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03/19/07 11:12 PM ET

Gonzalez's passion for game reignited

Infielder came out of retirement after getting hungry to play

SURPRISE, Ariz. -- Alex Gonzalez had had enough of baseball last year. After nearly 12 years in the Majors, most as a starting shortstop, Gonzalez was hardly seeing the field with the Phillies.

In late May, Gonzalez had 36 at-bats and four hits and opted to retire.

"The season started, and a lot of things that I felt were going to take place as far as playing time did not take place," Gonzalez said. "I found myself very unhappy with what I was doing. I'm a big believer that you've got to be happy with where you are, and at that time, baseball really wasn't working out for me. I felt like I just needed to do something else."

Gonzalez went in to talk to Phillies general manager Pat Gillick, who was the GM when he was the starting Blue Jays shortstop, to inform him of his decision.

"I told him my concerns and where I was headed, where my frame of mind was," Gonzalez said. "He understood where I was coming from, and was very supportive of my decision. That is where we parted ways."

Gonzalez was reinstated on Nov. 1 from the voluntarily retired list and signed on Jan. 12 with the Royals, to a Minor League contract with an invitation to Spring Training.

"Things changed," Gonzalez said. "I think it was a process of reviving myself and my mental frame of mind and my physical being over the break was basically what I needed. I just think I needed a break away from the game. I started to get hungry for it, to get back on the field, which is what I was wanting."

Gonzalez drove in the winning run with a single in the eighth inning in the Royals' 4-3 victory over the White Sox on Monday. In the top of the inning, Gonzalez made a diving stop to prevent a run. The Royals may have picked up a valuable piece of the puzzle by signing Gonzalez.

"We called several teams that were looking for a player like myself," Gonzalez said. "I got a lot of interest from Kansas City, which is what I wanted to hear -- how interested a club would be in what I could offer. Kansas City was obviously the right place for me."

"I'm always looking to start. My hunger is to play every day on that field. The other thing is to be part of a team. That is where I want to get back to, to contribute, help a team win. That is what I learned from getting away from the game, looking from the outside in is how important everybody is on that roster to helping the team win. Whatever my role is, I have a very positive outlook on it."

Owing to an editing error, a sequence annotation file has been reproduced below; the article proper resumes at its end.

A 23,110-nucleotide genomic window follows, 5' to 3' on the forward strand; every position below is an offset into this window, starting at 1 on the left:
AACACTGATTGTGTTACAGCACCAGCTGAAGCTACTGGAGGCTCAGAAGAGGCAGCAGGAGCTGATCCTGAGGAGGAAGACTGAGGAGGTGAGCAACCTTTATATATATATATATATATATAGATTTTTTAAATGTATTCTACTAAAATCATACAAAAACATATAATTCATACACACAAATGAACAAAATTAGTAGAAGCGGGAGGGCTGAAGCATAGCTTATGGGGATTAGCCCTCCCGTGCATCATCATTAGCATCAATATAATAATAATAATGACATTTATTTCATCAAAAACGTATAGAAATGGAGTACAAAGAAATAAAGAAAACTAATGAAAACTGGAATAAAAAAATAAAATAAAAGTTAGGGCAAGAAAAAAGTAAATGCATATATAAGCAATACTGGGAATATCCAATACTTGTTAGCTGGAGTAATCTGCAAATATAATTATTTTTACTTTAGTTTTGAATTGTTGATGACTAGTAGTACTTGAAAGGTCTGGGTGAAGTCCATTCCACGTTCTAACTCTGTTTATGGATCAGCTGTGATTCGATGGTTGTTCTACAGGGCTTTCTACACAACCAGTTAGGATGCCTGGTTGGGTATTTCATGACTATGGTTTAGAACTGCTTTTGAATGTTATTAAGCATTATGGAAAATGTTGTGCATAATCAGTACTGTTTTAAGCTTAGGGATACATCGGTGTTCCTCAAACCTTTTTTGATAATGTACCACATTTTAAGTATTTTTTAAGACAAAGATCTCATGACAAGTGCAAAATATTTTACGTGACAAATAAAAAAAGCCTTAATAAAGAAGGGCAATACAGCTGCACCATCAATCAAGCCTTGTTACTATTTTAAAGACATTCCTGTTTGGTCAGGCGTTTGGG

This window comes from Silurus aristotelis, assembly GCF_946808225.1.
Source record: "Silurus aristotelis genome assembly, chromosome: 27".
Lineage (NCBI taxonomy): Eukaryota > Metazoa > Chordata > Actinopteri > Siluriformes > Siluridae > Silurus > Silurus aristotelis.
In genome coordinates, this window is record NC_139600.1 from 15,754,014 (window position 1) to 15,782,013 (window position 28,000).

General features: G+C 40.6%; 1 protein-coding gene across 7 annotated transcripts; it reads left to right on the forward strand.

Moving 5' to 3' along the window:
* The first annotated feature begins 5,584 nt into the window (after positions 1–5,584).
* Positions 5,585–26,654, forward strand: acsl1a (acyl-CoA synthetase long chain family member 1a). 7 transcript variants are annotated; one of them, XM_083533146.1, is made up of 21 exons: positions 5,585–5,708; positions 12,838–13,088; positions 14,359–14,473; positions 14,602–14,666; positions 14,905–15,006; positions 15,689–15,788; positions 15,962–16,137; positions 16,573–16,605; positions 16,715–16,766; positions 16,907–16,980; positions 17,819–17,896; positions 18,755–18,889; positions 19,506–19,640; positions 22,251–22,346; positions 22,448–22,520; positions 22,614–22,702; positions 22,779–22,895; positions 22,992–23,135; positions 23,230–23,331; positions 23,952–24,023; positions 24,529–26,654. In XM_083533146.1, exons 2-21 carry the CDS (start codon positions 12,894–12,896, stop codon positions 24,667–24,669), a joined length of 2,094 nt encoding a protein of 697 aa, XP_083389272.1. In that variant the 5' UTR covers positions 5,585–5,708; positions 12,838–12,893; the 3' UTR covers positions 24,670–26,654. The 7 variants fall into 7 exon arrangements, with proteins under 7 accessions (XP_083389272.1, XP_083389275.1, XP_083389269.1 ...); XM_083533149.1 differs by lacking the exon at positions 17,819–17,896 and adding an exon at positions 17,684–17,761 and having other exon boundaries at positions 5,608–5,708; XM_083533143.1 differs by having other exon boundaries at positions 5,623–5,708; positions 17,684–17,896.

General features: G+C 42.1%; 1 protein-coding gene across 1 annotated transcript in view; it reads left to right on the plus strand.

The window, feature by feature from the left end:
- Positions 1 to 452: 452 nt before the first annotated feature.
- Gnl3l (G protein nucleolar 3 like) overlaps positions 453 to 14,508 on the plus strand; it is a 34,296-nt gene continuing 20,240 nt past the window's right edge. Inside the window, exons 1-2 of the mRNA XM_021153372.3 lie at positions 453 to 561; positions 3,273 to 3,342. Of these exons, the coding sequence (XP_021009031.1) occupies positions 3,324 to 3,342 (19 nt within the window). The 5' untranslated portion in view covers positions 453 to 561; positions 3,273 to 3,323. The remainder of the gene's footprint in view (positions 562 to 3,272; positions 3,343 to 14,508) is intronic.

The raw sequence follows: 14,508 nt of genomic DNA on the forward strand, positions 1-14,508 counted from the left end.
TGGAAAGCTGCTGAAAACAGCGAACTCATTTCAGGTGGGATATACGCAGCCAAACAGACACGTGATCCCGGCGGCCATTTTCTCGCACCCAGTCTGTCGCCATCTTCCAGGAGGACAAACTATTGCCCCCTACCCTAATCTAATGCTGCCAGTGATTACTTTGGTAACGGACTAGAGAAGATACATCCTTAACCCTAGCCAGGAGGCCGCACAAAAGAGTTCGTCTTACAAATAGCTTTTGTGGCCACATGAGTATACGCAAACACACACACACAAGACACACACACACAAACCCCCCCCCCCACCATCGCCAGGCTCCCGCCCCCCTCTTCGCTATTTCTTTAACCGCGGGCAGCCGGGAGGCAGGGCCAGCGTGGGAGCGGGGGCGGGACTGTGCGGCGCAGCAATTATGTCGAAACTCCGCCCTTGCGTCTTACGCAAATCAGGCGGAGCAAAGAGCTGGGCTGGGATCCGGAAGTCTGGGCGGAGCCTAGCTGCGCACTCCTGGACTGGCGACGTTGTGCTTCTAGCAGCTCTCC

Did Gonzalez find teams skeptical when he called about coming out of retirement?

"I think they wanted to know if my intentions were the right intentions of coming back. That is one thing I did speak about to Kansas City. They have my 100 percent commitment on coming back."

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With second baseman Mark Grudzielanek's knee surgery on March 5 and likely starting the season on the disabled list, that opens a utility spot. Plus, Gonzalez could test shortstop Angel Berroa for the starting job.

"Gonzalez knows how to play," Royals manager Buddy Bell said. "He knows what he is doing all the time. He's in the right place all the time. I think I've probably said five or six words to him all spring. That is, 'Hi, bye, see you later.' It is nice to have guys like that around. He's taking advantage of the situation. The situation is a little bit different for him than when he first came in with Grud not going to be the Opening Day second baseman. We're really fortunate to have him. We don't know what we're going to do with the utility spot, but he is certainly in the thick of it."

Gonzalez started at third base in 2005 for the Devil Rays, but has never played second base.

"But if I had to play it, it wouldn't be a problem," Gonzalez said. "Shortstop has always been my comfort zone."

Gonzalez said he is not interested in going to Omaha, the Royals' Triple-A affiliate.

"It is either here or another club," Gonzalez said.

He said his contract includes a clause that the Royals have to make a decision on him with about a week before they break camp, either putting him on the roster or releasing him.

"It keeps the door open for me to make another big-league club," Gonzalez said. "I would like to stay here. I think this is a very good place for me. My focus is on making this club completely."

Alan Eskew is a contributor to MLB.com. This story was not subject to the approval of Major League Baseball or its clubs.